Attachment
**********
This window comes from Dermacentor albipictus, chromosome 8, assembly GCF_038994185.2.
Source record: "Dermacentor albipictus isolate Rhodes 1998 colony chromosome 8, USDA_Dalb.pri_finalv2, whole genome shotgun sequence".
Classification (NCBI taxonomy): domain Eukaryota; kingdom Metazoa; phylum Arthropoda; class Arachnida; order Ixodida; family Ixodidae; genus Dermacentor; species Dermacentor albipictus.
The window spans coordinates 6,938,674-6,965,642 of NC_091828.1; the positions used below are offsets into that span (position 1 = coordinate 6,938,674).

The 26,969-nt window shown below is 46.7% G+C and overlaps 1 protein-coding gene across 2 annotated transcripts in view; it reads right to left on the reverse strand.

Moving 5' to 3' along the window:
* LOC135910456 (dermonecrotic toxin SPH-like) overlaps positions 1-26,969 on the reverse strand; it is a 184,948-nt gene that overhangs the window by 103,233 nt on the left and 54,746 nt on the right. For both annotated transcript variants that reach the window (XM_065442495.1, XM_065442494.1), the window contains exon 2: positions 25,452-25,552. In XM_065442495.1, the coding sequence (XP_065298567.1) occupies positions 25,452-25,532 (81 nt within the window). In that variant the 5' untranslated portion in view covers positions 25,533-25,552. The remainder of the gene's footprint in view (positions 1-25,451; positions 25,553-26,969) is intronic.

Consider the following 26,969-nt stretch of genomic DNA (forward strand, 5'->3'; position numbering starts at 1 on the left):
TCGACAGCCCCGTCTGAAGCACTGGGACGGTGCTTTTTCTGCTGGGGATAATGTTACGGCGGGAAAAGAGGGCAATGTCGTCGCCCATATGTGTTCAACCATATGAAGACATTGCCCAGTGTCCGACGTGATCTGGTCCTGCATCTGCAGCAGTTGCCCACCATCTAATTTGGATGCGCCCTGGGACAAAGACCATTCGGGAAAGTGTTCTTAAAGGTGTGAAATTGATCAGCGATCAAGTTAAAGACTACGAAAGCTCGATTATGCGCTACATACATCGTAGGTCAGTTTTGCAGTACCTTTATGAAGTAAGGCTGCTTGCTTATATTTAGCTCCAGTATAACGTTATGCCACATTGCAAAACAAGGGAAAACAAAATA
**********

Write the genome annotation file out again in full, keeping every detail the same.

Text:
This window comes from Dermacentor albipictus, chromosome 8, assembly GCF_038994185.2.
Source record: "Dermacentor albipictus isolate Rhodes 1998 colony chromosome 8, USDA_Dalb.pri_finalv2, whole genome shotgun sequence".
Classification (NCBI taxonomy): domain Eukaryota; kingdom Metazoa; phylum Arthropoda; class Arachnida; order Ixodida; family Ixodidae; genus Dermacentor; species Dermacentor albipictus.
The window spans coordinates 6,938,674-6,965,642 of NC_091828.1; the positions used below are offsets into that span (position 1 = coordinate 6,938,674).

The 26,969-nt window shown below is 46.7% G+C and overlaps 1 protein-coding gene across 2 annotated transcripts in view; it reads right to left on the reverse strand.

Moving 5' to 3' along the window:
* LOC135910456 (dermonecrotic toxin SPH-like) overlaps positions 1-26,969 on the reverse strand; it is a 184,948-nt gene that overhangs the window by 103,233 nt on the left and 54,746 nt on the right. For both annotated transcript variants that reach the window (XM_065442495.1, XM_065442494.1), the window contains exon 2: positions 25,452-25,552. In XM_065442495.1, the coding sequence (XP_065298567.1) occupies positions 25,452-25,532 (81 nt within the window). In that variant the 5' untranslated portion in view covers positions 25,533-25,552. The remainder of the gene's footprint in view (positions 1-25,451; positions 25,553-26,969) is intronic.

Consider the following 26,969-nt stretch of genomic DNA (forward strand, 5'->3'; position numbering starts at 1 on the left):
TCGACAGCCCCGTCTGAAGCACTGGGACGGTGCTTTTTCTGCTGGGGATAATGTTACGGCGGGAAAAGAGGGCAATGTCGTCGCCCATATGTGTTCAACCATATGAAGACATTGCCCAGTGTCCGACGTGATCTGGTCCTGCATCTGCAGCAGTTGCCCACCATCTAATTTGGATGCGCCCTGGGACAAAGACCATTCGGGAAAGTGTTCTTAAAGGTGTGAAATTGATCAGCGATCAAGTTAAAGACTACGAAAGCTCGATTATGCGCTACATACATCGTAGGTCAGTTTTGCAGTACCTTTATGAAGTAAGGCTGCTTGCTTATATTTAGCTCCAGTATAACGTTATGCCACATTGCAAAACAAGGGAAAACAAAATA